The fear of failing in business sometimes weighs us down. It's hard to try anything new when we worry it may disappoint our customers and cost us sales. But inaction is a guarantee of failure. So what should you do when your business is struggling to make it through the next month? Can a digital marketing agency save it?
The personal budgeting tool, Mint, was months behind their competitor Wesabe when they launched in 2007. It was going to be a battle. Mint had an instantly recognizable name, a more compelling visual design, and they were better-funded. But Wesabe was a scrappy start-up, and they had built a loyal group of customers with almost no marketing budget over the previous ten months. Mint was facing a challenge, so they launched big and spent aggressively on digital marketing.
According to the founder of Wesabe, Marc Hedlund, "Mint aggressively acquired users by paying for search engine marketing (reportedly spending over $1 for each user), while Wesabe spent almost nothing on marketing; yet in the end we grew at about 1/5th the rate they did."
Given their ten-month lead, would Wesabe have survived the competition if they had spent money to acquire customers with digital marketing?
Without Clarity, Promotion Is Noise
Pouring money into a poorly conceived marketing message makes a lot of noise, but it doesn't get results. I have done it myself.
A few years ago, I started a consulting business. I didn't know much about who I was competing with or why customers might choose me. But I knew I was different from my competitors. After all, I was me. I was unique. I built a simple website offering services and sharing my qualifications, but it wasn't enough to attract business.
Since I was in a huge market, I spent some money to run pay-per-click ads. It seemed logical that I would get a bunch of website traffic. Leads would pour in.
The opposite was true. After bleeding cash for a few months, I closed the business. I was a well-qualified consultant; why didn't customers come calling?
Why should customers choose you? I assumed, given my skills and experience, that potential customers would see my value. It should have been obvious. But business doesn't usually work like that. I was too self-absorbed to demonstrate the value of my brand as compared to others. It was beneath me to explain myself.
Pouring money into digital promotions cannot rescue every company. Paid promotions buy your brand a megaphone. But without a clear brand message and a compelling offer, advertising only turns up the volume on your confusion, creating noise. Of course, prospective customers wisely tune out. If your brand and messaging are not compelling, digital marketing can't save your business.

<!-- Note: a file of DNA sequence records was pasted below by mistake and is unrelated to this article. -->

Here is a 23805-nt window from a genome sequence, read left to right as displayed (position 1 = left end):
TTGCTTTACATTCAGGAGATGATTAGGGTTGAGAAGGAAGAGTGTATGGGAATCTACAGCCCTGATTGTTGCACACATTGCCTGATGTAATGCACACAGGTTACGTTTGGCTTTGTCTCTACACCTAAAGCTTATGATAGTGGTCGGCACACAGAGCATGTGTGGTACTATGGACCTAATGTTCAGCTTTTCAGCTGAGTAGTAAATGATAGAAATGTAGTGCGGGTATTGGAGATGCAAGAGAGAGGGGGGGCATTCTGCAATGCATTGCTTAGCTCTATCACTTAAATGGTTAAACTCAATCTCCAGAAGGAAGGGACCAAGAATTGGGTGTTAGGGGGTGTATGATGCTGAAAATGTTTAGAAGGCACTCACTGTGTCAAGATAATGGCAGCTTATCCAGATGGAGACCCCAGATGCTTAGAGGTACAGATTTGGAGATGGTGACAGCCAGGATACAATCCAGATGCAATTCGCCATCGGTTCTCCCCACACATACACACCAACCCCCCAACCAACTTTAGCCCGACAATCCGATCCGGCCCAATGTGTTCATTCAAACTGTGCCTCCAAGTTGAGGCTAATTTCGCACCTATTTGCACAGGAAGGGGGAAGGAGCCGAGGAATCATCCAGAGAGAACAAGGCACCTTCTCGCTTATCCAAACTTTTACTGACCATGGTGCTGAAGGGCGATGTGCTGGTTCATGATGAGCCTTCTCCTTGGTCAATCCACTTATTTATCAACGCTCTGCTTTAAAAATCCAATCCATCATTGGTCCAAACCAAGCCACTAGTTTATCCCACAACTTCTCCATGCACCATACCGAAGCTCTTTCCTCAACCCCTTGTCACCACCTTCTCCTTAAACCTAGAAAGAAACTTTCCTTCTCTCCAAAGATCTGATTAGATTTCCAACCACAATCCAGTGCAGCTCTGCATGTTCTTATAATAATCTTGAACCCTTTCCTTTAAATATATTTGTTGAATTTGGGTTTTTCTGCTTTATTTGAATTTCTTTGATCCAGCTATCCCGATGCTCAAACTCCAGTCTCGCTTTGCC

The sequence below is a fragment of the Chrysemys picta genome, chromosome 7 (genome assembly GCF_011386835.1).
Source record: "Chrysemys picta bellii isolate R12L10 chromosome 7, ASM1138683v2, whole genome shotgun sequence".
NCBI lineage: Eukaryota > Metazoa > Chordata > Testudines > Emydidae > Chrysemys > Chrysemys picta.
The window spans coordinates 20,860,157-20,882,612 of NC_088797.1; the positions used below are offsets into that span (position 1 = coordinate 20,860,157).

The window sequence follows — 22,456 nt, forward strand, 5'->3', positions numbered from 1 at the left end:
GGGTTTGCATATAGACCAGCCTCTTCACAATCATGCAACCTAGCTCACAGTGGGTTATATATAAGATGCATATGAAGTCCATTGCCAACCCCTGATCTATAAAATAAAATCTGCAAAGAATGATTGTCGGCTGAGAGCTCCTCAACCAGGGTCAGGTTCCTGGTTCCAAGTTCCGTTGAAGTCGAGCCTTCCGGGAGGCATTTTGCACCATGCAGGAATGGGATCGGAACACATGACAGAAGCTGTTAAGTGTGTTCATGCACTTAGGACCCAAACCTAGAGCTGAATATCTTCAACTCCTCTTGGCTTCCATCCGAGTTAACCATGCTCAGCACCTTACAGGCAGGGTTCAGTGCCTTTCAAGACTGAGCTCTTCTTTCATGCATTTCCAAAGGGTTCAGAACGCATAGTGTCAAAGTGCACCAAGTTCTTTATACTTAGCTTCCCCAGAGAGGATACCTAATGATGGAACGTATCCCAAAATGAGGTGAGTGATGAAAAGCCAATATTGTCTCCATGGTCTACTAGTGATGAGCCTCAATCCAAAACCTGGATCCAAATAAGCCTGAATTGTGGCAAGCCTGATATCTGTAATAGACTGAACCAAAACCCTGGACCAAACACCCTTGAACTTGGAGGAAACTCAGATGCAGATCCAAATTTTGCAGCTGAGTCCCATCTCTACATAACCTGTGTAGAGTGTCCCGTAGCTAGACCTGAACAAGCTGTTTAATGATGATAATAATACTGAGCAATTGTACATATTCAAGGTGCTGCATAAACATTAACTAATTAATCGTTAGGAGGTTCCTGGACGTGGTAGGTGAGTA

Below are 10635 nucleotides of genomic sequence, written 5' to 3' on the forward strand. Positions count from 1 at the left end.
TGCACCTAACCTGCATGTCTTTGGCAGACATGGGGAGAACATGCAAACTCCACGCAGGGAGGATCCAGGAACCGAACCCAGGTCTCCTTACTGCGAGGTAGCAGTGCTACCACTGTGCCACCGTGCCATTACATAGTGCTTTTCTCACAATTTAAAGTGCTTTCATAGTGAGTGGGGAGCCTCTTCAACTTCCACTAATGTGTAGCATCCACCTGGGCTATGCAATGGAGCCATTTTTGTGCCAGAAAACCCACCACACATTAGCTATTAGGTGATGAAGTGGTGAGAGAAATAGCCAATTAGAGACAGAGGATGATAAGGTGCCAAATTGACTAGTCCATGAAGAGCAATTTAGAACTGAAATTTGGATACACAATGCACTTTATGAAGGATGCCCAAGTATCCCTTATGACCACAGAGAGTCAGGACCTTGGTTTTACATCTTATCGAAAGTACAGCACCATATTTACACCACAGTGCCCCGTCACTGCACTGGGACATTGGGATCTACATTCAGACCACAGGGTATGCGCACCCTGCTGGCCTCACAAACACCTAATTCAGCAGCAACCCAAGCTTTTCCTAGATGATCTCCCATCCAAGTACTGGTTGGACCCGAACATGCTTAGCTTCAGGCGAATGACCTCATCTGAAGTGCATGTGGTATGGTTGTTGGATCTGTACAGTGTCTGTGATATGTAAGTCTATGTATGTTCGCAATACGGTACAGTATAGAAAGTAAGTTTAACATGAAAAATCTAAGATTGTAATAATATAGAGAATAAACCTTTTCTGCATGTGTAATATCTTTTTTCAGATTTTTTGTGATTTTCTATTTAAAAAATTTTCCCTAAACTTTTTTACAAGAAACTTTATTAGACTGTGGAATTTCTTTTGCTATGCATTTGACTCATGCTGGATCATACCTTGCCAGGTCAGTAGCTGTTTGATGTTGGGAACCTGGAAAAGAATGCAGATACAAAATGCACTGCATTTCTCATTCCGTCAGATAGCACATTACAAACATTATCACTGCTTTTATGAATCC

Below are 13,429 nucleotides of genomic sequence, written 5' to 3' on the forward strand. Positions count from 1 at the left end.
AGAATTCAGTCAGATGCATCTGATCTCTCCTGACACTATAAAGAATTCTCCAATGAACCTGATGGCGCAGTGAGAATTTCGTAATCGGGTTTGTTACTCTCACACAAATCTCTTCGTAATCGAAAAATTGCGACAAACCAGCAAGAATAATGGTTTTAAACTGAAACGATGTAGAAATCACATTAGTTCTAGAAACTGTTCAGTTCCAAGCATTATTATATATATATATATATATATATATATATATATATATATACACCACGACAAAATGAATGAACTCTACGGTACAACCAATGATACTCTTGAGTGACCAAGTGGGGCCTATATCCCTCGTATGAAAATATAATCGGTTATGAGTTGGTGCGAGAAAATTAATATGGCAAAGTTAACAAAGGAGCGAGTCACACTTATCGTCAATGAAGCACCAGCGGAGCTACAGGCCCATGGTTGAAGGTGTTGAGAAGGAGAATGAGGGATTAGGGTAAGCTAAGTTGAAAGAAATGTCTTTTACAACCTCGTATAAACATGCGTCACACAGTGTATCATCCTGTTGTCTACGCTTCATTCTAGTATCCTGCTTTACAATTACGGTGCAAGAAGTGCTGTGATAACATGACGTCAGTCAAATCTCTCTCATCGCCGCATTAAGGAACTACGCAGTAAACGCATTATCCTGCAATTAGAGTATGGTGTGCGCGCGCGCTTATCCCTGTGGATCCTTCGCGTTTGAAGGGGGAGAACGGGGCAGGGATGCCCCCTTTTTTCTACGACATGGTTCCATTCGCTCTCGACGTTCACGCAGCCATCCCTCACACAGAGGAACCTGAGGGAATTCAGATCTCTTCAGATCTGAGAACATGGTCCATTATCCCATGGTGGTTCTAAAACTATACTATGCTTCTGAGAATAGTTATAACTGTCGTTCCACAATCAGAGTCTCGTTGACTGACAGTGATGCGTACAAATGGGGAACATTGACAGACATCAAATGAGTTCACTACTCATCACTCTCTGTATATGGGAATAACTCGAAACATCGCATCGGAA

We Must Sell Transformation
Customers do not care about brands—even the most compelling ones. Sorry. They don't.
They do care about what brands do for them. As a business owner, it is easy to believe our customers love our brand because of our company's intrinsic worth or snazzy logo. Perhaps, they care about our company and love our logo, but only because we help our customers achieve something they value even more.
All successful businesses are transformation-producing organizations. We create stories about changed lives, or we die.
A transformation story follows a familiar pattern. Perhaps you can use this example to think about your brand:
Our future clients or customers somehow manage to get by without us for a while. When the struggle gets too hard, they do some research. They discover we offer a solution to their problem and choose to do business with us. After we deliver our brand promise, our customers ________ because ________.
At FlareMark, we tell the story this way. Our future clients keep their businesses afloat without paying much attention to their website or digital marketing. They realize their credibility and viability are at stake when sales calls reveal the weakness of their marketing. After some research, they discover FlareMark, and we help them clarify their message, clean up their website, and connect with their audience through content and social media. After we deliver on our brand promise, our customers no longer have to worry about missing out on digital marketing opportunities because we are executing their marketing strategy on their behalf.
Amplify What Works
When you demonstrate a transformation in your customers' lives, the money you spend on digital marketing tactics is more likely to produce a return. But without that demonstration, investing in Google Adwords is akin to flushing money down the toilet. It's an efficient way to dispose of your excess cash. But if you have extra cash that's weighing you down, buy a stamp, stuff it in an envelope, and mail it to me.
Transformation stories spread even without paid advertising. We all love a good rags-to-riches story, and even though the change you provide may not seem profound, change for the better always moves our emotions.
Try this to prove the power of transformation. Share your customer testimonials along with your brand story via social media, in real-life conversations, in blog posts, and through podcasts and videos. Everywhere you share it, an authentic tale of transformation will resonate and amplify your brand.
But Will Digital Marketing Save My Business?
After you clarify your brand and messaging, digital marketing has its place. Wesabe was up against an attractive, well-moneyed competitor. Given Wesabe's head start and place in the market, strategic pay-per-click advertising may have kept Mint from racing past them. But it was not to be. Wesabe shut down its service in 2010 and sold its assets to Due.com.
Without a clear brand message and a transformation story, every business is winding down to a similar end.